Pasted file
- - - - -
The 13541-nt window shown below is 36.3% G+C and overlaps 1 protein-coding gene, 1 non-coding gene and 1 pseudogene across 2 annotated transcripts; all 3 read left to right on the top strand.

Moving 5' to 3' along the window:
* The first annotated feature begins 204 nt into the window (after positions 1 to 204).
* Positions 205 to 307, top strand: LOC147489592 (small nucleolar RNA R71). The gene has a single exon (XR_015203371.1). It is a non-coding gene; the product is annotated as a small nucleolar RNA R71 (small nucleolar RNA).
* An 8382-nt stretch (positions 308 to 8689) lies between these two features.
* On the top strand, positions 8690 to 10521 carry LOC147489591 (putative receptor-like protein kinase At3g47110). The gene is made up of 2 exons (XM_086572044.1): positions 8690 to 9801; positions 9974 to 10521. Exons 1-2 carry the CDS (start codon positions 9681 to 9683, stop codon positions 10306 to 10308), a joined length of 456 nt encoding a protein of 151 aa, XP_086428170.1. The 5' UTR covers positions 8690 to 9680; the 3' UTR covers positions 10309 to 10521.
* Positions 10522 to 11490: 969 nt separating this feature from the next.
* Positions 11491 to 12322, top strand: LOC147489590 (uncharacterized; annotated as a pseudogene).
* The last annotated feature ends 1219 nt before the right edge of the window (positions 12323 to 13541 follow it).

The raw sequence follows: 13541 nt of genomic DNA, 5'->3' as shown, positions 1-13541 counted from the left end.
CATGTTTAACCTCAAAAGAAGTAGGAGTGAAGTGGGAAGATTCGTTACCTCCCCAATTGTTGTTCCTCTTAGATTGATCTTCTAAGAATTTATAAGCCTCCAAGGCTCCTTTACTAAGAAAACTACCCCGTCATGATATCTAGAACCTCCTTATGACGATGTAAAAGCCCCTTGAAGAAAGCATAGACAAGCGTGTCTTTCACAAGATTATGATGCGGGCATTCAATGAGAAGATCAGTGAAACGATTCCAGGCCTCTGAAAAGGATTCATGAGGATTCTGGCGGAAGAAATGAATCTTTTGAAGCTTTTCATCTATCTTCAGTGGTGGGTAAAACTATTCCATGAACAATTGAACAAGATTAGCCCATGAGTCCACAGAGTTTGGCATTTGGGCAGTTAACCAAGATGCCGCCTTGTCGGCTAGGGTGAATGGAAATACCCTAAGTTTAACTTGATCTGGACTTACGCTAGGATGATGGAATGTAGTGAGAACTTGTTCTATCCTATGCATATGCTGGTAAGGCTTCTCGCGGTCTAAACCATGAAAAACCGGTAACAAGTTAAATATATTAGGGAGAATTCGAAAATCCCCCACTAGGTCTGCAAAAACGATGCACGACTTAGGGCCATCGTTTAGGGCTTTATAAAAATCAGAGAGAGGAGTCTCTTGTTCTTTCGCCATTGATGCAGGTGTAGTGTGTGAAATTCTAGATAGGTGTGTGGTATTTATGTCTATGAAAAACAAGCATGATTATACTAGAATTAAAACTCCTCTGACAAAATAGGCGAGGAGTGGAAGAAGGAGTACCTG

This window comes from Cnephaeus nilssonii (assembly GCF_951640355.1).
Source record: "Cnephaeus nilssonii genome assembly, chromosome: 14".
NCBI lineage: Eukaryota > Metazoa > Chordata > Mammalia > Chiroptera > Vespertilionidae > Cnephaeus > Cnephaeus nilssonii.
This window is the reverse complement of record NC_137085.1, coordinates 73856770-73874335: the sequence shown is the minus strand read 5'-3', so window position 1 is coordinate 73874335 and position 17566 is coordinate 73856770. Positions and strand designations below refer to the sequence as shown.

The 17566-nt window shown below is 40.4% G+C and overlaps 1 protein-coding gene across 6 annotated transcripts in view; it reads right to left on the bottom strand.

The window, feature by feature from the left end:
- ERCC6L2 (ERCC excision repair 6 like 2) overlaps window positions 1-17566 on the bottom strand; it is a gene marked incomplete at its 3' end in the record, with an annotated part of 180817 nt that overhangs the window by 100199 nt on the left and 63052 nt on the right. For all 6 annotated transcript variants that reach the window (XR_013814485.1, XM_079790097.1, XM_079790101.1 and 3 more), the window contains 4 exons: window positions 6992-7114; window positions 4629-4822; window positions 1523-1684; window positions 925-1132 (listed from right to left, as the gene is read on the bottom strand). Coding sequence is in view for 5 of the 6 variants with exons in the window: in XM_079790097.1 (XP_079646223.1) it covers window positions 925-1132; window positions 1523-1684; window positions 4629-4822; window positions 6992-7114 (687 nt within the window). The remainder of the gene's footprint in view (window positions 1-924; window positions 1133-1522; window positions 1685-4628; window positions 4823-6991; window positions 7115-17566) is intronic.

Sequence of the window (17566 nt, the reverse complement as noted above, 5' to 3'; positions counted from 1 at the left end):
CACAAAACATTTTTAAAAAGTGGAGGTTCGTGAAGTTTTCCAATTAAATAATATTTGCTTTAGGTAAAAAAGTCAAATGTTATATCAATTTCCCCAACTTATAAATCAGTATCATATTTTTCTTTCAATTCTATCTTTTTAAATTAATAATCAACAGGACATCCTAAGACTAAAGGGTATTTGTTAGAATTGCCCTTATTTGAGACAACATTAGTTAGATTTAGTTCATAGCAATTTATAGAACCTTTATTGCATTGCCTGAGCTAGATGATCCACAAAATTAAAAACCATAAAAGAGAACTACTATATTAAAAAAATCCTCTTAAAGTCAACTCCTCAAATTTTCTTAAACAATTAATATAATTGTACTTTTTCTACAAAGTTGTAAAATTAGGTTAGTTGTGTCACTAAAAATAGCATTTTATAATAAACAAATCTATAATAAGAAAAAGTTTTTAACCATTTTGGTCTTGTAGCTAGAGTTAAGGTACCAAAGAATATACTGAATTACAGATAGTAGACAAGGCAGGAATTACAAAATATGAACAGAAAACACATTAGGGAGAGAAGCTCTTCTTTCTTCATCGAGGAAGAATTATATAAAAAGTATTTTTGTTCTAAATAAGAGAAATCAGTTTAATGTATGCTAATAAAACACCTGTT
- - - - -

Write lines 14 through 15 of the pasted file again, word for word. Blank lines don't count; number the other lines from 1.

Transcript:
NCBI lineage: Eukaryota > Metazoa > Chordata > Mammalia > Chiroptera > Vespertilionidae > Cnephaeus > Cnephaeus nilssonii.
This window is the reverse complement of record NC_137085.1, coordinates 73856770-73874335: the sequence shown is the minus strand read 5'-3', so window position 1 is coordinate 73874335 and position 17566 is coordinate 73856770. Positions and strand designations below refer to the sequence as shown.